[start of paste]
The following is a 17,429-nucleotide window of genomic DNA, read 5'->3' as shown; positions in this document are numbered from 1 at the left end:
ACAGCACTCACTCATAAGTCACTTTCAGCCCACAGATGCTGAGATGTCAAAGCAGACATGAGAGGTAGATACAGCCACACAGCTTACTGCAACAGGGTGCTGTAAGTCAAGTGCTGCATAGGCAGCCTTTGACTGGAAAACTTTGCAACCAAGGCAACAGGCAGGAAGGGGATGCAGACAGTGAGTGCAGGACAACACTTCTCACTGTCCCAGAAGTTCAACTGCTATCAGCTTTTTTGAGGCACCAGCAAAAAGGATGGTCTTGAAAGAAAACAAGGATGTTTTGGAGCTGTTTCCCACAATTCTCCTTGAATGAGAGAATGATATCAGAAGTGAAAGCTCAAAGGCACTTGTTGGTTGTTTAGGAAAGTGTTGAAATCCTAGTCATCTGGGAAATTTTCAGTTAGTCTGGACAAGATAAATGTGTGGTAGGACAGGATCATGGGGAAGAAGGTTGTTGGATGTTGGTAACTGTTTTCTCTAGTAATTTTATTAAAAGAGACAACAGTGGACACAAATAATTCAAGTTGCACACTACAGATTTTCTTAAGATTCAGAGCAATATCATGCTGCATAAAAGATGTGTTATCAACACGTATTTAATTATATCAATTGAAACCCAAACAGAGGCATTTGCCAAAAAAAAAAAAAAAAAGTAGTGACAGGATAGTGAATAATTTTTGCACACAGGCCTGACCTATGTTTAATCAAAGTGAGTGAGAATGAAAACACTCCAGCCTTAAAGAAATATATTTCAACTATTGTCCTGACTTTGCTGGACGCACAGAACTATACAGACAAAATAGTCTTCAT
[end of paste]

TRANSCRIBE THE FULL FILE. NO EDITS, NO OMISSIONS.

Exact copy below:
The following is a 17,429-nucleotide window of genomic DNA, read 5'->3' as shown; positions in this document are numbered from 1 at the left end:
ACAGCACTCACTCATAAGTCACTTTCAGCCCACAGATGCTGAGATGTCAAAGCAGACATGAGAGGTAGATACAGCCACACAGCTTACTGCAACAGGGTGCTGTAAGTCAAGTGCTGCATAGGCAGCCTTTGACTGGAAAACTTTGCAACCAAGGCAACAGGCAGGAAGGGGATGCAGACAGTGAGTGCAGGACAACACTTCTCACTGTCCCAGAAGTTCAACTGCTATCAGCTTTTTTGAGGCACCAGCAAAAAGGATGGTCTTGAAAGAAAACAAGGATGTTTTGGAGCTGTTTCCCACAATTCTCCTTGAATGAGAGAATGATATCAGAAGTGAAAGCTCAAAGGCACTTGTTGGTTGTTTAGGAAAGTGTTGAAATCCTAGTCATCTGGGAAATTTTCAGTTAGTCTGGACAAGATAAATGTGTGGTAGGACAGGATCATGGGGAAGAAGGTTGTTGGATGTTGGTAACTGTTTTCTCTAGTAATTTTATTAAAAGAGACAACAGTGGACACAAATAATTCAAGTTGCACACTACAGATTTTCTTAAGATTCAGAGCAATATCATGCTGCATAAAAGATGTGTTATCAACACGTATTTAATTATATCAATTGAAACCCAAACAGAGGCATTTGCCAAAAAAAAAAAAAAAAAGTAGTGACAGGATAGTGAATAATTTTTGCACACAGGCCTGACCTATGTTTAATCAAAGTGAGTGAGAATGAAAACACTCCAGCCTTAAAGAAATATATTTCAACTATTGTCCTGACTTTGCTGGACGCACAGAACTATACAGACAAAATAGTCTTCAT